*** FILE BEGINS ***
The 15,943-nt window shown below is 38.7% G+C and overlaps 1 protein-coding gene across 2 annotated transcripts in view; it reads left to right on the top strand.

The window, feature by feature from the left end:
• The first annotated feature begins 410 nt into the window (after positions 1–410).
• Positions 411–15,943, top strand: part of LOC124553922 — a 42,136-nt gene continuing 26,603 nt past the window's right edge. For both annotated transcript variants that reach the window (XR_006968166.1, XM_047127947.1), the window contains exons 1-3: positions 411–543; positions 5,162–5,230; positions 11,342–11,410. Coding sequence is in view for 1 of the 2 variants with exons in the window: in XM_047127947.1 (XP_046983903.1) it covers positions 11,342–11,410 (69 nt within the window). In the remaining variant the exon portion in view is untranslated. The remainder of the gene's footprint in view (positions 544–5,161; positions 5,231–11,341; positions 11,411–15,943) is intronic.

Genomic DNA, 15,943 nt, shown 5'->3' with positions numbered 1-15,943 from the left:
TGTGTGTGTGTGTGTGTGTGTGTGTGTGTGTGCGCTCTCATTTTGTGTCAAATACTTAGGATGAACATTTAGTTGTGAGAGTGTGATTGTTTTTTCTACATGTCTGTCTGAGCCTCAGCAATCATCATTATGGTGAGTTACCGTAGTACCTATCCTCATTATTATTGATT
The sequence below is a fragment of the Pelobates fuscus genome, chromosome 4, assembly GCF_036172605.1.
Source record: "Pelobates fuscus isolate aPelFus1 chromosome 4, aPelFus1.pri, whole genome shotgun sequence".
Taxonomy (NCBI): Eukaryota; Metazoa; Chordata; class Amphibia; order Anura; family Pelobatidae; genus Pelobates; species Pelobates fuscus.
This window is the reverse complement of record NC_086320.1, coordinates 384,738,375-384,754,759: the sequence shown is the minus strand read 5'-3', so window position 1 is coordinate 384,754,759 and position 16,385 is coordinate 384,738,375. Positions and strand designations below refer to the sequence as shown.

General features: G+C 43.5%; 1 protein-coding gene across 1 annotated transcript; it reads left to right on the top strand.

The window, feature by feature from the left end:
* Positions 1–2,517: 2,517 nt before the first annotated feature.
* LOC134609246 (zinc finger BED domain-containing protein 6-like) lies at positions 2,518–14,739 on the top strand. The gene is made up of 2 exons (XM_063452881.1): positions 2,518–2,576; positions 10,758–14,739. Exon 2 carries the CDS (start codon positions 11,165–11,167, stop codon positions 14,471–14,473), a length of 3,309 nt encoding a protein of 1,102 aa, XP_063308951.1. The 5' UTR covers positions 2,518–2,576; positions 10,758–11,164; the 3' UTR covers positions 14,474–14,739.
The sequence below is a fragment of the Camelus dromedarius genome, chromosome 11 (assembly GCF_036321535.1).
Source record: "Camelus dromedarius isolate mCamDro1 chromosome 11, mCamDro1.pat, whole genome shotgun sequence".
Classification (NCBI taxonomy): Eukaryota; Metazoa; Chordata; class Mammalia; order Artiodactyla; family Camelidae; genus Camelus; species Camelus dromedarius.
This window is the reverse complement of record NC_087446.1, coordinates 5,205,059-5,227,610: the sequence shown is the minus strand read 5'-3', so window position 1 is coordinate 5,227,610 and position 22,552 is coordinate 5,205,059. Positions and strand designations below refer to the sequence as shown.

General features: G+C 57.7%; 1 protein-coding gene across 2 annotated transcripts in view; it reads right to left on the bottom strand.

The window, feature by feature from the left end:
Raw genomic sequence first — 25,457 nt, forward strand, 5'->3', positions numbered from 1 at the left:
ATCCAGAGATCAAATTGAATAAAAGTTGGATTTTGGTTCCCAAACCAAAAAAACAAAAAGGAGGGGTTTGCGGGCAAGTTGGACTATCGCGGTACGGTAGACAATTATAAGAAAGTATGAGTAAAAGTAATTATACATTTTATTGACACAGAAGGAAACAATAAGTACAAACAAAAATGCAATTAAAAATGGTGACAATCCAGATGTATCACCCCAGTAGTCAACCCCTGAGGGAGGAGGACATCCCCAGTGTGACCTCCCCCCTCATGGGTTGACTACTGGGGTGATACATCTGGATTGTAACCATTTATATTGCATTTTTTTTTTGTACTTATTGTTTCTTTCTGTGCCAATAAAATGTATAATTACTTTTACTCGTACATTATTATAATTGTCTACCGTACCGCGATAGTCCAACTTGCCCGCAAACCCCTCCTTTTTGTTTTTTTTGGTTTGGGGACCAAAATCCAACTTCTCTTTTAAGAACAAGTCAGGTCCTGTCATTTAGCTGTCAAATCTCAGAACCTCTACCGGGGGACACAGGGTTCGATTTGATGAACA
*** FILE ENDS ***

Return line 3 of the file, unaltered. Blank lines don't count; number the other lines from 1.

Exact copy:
• The first annotated feature begins 410 nt into the window (after positions 1–410).